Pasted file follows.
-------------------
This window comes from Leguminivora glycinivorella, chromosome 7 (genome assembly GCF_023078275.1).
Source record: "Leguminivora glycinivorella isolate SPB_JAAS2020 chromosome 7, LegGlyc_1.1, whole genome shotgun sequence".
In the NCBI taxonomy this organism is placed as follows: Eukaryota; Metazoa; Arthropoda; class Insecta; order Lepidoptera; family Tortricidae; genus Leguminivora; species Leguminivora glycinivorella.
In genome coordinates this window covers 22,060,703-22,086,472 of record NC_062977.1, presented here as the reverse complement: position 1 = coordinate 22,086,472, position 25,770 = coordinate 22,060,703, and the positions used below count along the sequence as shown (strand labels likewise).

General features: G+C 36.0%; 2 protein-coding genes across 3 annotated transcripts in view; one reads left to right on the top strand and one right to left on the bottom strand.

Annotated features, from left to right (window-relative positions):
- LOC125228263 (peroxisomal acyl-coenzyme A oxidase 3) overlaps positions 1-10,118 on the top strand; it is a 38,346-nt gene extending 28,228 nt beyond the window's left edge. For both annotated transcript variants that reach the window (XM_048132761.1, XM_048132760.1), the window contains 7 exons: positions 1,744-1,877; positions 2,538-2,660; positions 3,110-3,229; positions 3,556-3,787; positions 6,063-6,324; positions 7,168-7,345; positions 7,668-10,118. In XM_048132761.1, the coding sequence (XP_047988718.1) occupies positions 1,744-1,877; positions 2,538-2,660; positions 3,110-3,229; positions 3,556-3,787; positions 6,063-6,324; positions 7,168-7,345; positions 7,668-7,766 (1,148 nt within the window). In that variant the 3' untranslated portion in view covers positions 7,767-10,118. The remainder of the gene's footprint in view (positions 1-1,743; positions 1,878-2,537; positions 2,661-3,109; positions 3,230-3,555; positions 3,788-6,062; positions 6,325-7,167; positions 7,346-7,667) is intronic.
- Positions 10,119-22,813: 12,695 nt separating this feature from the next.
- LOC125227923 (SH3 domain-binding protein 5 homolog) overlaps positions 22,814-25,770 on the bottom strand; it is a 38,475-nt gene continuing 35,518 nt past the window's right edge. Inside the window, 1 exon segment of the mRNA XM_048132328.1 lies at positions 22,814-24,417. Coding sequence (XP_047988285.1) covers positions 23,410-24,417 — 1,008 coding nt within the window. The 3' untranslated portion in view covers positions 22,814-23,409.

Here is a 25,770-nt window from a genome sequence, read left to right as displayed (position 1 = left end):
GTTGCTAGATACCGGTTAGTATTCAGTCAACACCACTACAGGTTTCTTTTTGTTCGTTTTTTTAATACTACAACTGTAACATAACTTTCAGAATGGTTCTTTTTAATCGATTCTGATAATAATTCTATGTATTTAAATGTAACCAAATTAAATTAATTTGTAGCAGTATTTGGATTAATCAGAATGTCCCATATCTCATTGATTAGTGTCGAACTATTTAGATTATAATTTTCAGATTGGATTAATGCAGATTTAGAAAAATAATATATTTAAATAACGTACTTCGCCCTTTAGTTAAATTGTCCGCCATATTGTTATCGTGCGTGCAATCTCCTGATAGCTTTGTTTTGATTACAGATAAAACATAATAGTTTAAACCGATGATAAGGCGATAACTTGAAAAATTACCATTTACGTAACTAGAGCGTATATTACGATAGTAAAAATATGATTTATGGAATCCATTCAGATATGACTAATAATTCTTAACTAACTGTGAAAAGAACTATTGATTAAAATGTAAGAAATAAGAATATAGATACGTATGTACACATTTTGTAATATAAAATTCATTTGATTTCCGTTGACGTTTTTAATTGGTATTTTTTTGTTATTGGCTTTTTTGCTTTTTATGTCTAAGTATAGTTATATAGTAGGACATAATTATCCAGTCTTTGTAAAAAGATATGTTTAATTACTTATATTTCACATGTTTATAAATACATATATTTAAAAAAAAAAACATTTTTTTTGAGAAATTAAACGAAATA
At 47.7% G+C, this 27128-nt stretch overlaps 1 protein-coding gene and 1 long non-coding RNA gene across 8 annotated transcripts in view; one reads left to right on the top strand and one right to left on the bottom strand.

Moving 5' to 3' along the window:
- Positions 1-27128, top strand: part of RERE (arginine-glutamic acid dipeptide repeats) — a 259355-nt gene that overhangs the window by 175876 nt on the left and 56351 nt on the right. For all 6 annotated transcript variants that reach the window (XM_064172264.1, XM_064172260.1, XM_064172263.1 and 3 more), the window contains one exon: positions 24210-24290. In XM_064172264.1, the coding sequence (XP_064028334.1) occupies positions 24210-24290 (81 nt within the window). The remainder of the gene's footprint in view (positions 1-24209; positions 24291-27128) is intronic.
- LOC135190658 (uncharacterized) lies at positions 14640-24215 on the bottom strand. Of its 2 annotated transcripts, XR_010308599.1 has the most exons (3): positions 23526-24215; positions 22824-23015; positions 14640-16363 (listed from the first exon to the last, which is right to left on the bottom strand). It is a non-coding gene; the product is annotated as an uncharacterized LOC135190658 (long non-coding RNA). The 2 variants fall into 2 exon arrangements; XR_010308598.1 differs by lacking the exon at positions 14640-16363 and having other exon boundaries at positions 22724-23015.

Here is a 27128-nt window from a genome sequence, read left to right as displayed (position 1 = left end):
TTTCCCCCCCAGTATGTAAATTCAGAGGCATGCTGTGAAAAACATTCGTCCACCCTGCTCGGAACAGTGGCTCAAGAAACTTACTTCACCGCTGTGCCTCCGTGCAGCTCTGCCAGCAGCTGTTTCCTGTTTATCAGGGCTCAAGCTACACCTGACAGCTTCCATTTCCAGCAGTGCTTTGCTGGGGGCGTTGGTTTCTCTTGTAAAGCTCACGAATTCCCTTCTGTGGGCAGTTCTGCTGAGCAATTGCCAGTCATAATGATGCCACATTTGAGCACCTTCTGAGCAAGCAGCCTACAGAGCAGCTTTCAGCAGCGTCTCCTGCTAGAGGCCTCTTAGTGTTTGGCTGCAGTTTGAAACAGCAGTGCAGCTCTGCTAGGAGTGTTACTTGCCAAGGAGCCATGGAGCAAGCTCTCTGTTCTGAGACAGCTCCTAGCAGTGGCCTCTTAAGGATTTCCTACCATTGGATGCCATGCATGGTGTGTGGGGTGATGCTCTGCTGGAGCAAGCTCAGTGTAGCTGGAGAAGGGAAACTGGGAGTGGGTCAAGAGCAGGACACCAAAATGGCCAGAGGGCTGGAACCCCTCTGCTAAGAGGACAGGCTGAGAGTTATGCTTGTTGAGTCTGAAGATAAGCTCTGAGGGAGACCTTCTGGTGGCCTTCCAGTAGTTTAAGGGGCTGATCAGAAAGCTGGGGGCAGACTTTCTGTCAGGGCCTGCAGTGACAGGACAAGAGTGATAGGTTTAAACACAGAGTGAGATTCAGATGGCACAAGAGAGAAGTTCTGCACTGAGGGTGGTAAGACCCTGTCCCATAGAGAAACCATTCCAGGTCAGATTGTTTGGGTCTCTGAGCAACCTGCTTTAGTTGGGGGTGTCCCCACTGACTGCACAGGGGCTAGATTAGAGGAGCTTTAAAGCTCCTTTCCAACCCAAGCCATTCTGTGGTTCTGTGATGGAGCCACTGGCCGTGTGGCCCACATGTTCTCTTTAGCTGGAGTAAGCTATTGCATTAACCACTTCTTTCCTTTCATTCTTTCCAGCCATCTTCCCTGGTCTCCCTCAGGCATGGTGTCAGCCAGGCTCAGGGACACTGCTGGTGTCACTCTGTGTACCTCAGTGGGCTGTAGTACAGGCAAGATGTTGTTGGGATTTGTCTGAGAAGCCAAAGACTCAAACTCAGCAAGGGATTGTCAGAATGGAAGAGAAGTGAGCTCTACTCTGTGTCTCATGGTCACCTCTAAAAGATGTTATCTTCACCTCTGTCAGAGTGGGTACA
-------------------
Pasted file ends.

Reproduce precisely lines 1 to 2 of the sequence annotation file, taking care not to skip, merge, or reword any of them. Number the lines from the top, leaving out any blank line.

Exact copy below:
This window comes from Leguminivora glycinivorella, chromosome 7 (genome assembly GCF_023078275.1).
Source record: "Leguminivora glycinivorella isolate SPB_JAAS2020 chromosome 7, LegGlyc_1.1, whole genome shotgun sequence".